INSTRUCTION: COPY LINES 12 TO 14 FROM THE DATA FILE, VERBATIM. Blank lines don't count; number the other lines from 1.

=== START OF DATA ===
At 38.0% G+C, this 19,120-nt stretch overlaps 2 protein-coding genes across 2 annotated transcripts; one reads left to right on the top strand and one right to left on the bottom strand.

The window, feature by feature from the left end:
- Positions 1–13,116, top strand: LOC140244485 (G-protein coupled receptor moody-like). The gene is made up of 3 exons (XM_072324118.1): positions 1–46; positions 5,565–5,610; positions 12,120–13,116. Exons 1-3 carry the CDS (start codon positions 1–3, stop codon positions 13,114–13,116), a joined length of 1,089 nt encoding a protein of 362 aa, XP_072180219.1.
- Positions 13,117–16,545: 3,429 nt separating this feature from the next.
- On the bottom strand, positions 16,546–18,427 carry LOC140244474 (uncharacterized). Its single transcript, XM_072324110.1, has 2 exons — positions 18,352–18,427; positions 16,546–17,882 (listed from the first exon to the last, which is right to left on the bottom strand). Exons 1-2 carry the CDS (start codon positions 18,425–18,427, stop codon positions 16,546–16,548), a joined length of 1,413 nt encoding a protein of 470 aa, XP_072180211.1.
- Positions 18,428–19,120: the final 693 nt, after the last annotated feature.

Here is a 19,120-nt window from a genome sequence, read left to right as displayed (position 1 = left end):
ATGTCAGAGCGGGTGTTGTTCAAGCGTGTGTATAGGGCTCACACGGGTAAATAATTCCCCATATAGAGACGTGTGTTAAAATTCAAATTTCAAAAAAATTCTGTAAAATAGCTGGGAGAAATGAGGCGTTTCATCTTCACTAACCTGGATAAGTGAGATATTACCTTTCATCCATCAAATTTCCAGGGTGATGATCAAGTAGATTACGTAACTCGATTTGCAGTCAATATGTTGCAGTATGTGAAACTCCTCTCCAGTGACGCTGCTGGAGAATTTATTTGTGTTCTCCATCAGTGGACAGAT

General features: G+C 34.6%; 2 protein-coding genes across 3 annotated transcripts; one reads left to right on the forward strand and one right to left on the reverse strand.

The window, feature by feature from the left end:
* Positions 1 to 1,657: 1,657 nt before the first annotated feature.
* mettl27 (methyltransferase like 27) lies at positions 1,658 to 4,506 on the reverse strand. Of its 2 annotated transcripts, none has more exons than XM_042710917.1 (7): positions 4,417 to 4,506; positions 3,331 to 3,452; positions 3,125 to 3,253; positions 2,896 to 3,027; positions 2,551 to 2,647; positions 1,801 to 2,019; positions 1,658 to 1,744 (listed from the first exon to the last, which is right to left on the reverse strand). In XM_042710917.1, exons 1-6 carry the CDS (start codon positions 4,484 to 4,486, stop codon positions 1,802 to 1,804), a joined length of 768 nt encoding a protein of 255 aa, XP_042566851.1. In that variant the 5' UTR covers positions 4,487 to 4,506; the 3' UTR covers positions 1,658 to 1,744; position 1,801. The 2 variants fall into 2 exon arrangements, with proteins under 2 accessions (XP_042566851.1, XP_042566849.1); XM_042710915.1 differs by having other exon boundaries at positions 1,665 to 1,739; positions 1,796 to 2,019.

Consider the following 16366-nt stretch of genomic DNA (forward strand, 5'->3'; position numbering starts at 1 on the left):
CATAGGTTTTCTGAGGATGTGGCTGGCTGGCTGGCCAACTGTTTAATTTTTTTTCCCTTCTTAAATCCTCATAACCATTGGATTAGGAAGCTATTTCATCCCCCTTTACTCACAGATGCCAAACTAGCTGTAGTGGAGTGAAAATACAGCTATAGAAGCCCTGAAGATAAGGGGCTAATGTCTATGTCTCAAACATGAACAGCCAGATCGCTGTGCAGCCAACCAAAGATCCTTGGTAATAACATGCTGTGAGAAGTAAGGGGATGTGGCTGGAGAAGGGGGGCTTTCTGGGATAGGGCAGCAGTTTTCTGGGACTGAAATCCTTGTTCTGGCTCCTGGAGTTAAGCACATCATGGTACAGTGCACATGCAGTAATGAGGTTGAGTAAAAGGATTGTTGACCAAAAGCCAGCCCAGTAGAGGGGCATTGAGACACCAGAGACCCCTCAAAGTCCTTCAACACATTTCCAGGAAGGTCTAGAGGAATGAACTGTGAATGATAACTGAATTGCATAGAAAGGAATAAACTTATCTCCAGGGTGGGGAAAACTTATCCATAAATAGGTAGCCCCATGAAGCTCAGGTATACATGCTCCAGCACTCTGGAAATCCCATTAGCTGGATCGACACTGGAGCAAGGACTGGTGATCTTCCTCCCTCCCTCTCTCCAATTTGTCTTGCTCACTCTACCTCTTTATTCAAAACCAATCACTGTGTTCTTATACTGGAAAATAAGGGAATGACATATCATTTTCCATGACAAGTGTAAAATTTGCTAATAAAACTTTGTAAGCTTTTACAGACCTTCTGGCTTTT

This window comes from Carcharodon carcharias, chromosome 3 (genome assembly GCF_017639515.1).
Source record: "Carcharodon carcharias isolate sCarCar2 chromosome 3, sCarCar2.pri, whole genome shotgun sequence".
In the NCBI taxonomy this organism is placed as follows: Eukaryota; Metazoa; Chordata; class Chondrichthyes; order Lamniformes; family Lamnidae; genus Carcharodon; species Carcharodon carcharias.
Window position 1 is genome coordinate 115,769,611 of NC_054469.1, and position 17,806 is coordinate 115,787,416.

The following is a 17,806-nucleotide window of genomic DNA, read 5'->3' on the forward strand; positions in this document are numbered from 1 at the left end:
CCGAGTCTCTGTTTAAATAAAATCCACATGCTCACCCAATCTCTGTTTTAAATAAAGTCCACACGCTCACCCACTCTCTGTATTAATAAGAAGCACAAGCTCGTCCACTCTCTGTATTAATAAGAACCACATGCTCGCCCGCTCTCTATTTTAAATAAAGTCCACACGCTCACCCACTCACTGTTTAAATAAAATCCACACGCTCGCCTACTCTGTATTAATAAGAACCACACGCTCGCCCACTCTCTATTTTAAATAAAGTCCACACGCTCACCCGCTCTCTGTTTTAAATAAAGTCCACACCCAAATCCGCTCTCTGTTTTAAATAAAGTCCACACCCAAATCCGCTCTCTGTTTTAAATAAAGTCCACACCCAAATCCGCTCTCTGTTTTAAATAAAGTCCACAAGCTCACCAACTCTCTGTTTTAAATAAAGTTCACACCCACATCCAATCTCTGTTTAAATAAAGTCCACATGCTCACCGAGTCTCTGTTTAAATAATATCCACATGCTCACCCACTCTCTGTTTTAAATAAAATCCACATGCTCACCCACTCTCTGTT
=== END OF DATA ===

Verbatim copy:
* mettl27 (methyltransferase like 27) lies at positions 1,658 to 4,506 on the reverse strand. Of its 2 annotated transcripts, none has more exons than XM_042710917.1 (7): positions 4,417 to 4,506; positions 3,331 to 3,452; positions 3,125 to 3,253; positions 2,896 to 3,027; positions 2,551 to 2,647; positions 1,801 to 2,019; positions 1,658 to 1,744 (listed from the first exon to the last, which is right to left on the reverse strand). In XM_042710917.1, exons 1-6 carry the CDS (start codon positions 4,484 to 4,486, stop codon positions 1,802 to 1,804), a joined length of 768 nt encoding a protein of 255 aa, XP_042566851.1. In that variant the 5' UTR covers positions 4,487 to 4,506; the 3' UTR covers positions 1,658 to 1,744; position 1,801. The 2 variants fall into 2 exon arrangements, with proteins under 2 accessions (XP_042566851.1, XP_042566849.1); XM_042710915.1 differs by having other exon boundaries at positions 1,665 to 1,739; positions 1,796 to 2,019.

Consider the following 16366-nt stretch of genomic DNA (forward strand, 5'->3'; position numbering starts at 1 on the left):
CATAGGTTTTCTGAGGATGTGGCTGGCTGGCTGGCCAACTGTTTAATTTTTTTTCCCTTCTTAAATCCTCATAACCATTGGATTAGGAAGCTATTTCATCCCCCTTTACTCACAGATGCCAAACTAGCTGTAGTGGAGTGAAAATACAGCTATAGAAGCCCTGAAGATAAGGGGCTAATGTCTATGTCTCAAACATGAACAGCCAGATCGCTGTGCAGCCAACCAAAGATCCTTGGTAATAACATGCTGTGAGAAGTAAGGGGATGTGGCTGGAGAAGGGGGGCTTTCTGGGATAGGGCAGCAGTTTTCTGGGACTGAAATCCTTGTTCTGGCTCCTGGAGTTAAGCACATCATGGTACAGTGCACATGCAGTAATGAGGTTGAGTAAAAGGATTGTTGACCAAAAGCCAGCCCAGTAGAGGGGCATTGAGACACCAGAGACCCCTCAAAGTCCTTCAACACATTTCCAGGAAGGTCTAGAGGAATGAACTGTGAATGATAACTGAATTGCATAGAAAGGAATAAACTTATCTCCAGGGTGGGGAAAACTTATCCATAAATAGGTAGCCCCATGAAGCTCAGGTATACATGCTCCAGCACTCTGGAAATCCCATTAGCTGGATCGACACTGGAGCAAGGACTGGTGATCTTCCTCCCTCCCTCTCTCCAATTTGTCTTGCTCACTCTACCTCTTTATTCAAAACCAATCACTGTGTTCTTATACTGGAAAATAAGGGAATGACATATCATTTTCCATGACAAGTGTAAAATTTGCTAATAAAACTTTGTAAGCTTTTACAGACCTTCTGGCTTTT